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Texting trouble to 911 under development

Important for hearing impaired
Posted: 8:05 PM, Jul 16, 2018
Updated: 2018-07-17 02:05:25Z
Texting trouble to 911 under development
Texting trouble to 911 under development
Texting trouble to 911 under development

TUCSON, Ariz. - Many cellphone users would much rather text than talk.  For deaf people that’s a necessity. But texting will not work if you have an emergency and need to contact 911. 

Now local agencies are working to make it possible to text trouble to 911 and a lawsuit is providing an extra boost.

When an emergency breaks out the modern reflex is to pull out a cell phone and call 911.
       
But a voice call will not work for about 85 thousand Arizonans who are deaf or hard of hearing.
       
A text seems like the obvious answer but in most of Arizona a text won't work either.
       
Maricopa County began offering text to 911 after the Arizona Center for Disability Law sued. 

Center attorney Rose Daly-Rooney says, “It did take a lawsuit to achieve it but I should indicate that the public entities soon after the judge dismissed, denied their motion to dismiss they came to the table and started working towards a solution."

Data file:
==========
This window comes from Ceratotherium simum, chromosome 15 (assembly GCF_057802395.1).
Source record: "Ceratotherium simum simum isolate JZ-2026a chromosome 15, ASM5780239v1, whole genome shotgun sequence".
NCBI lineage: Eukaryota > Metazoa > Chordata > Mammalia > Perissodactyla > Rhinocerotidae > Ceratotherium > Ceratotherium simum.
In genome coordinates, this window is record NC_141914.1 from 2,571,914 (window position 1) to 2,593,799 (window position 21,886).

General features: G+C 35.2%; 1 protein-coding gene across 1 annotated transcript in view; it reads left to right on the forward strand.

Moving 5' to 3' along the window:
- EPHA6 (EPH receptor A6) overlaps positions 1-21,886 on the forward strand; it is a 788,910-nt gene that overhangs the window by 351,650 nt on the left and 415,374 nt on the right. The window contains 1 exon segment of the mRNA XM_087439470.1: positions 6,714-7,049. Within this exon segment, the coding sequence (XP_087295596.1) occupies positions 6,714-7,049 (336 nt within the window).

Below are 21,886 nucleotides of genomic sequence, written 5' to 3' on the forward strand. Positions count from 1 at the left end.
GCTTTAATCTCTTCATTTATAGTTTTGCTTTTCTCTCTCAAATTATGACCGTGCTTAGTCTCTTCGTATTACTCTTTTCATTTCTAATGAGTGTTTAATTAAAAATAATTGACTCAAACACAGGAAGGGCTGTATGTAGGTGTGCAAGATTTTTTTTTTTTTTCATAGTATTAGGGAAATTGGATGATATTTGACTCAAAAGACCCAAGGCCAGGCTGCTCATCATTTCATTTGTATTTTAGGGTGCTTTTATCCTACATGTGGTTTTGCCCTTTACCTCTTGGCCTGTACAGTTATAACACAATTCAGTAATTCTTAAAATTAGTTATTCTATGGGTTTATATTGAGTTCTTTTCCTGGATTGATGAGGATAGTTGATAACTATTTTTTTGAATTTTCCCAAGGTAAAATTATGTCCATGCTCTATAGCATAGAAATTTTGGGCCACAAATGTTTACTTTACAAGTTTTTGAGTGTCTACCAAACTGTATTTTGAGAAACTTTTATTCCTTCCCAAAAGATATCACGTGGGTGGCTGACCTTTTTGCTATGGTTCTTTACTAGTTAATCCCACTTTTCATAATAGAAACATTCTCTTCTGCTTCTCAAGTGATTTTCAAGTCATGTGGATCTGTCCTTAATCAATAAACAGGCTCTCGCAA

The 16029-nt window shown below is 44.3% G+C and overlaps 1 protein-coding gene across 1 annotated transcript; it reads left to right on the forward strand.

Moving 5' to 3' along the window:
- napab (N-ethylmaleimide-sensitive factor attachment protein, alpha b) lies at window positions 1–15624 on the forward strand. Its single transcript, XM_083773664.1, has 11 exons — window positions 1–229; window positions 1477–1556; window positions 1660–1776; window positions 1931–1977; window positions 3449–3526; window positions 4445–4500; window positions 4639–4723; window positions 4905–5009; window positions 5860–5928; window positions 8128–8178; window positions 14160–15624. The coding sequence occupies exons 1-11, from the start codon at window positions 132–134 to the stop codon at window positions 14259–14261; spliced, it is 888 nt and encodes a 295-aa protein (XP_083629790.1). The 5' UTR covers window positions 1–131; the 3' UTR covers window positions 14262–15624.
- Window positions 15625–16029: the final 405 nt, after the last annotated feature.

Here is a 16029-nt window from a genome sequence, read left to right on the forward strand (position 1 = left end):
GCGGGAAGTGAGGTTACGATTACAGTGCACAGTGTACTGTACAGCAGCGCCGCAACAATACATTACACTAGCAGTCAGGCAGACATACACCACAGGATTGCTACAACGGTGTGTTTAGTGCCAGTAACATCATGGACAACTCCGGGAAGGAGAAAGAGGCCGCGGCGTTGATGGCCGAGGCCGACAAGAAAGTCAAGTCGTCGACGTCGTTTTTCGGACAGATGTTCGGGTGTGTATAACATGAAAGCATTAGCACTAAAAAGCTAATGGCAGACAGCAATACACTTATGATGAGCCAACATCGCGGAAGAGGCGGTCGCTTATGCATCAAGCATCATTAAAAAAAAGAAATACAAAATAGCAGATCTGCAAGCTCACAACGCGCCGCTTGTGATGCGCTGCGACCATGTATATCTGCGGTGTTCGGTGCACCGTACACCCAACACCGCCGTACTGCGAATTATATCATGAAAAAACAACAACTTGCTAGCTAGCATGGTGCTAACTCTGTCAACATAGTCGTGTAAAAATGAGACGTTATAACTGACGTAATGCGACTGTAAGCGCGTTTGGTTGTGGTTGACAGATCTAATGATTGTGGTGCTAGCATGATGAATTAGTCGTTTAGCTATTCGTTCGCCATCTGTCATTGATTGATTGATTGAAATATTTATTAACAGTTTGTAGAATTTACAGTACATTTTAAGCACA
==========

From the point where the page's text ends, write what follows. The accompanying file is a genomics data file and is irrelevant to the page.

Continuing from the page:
At a Maricopa County news conference last Spring Norbert Enos spoke in sign language and said, “Thank you very much to Maricopa County and other individuals on the team that have worked together to achieve this."

Anyone could benefit from the ability to text 911 for help.  Maybe there's an intruder in your house.  Maybe you're in a domestic violence situation and you want to ask for help undetected but one thing we need to make very very clear: the system is not operating in this area just yet so you can not text 911 for help now.
     
Pima County, Tucson and other local jurisdictions were already working to add text to 911. Now as a result of the lawsuit they can tap into more than $1.3 Million the state committed to help counties across the state bring text to their systems.
      
Catching up with the age of the smartphone may take 911 far beyond simple texts.

Pima County Sheriff’s Deputy James Allerton says, “We hope to have the capability to accept video messaging, photographs and other types of communication so we can get some real time information and help people out as efficiently and as quickly as possible.
     
But just adding texts is a technical challenge and it's not clear when you'll be able to call help with your thumbs.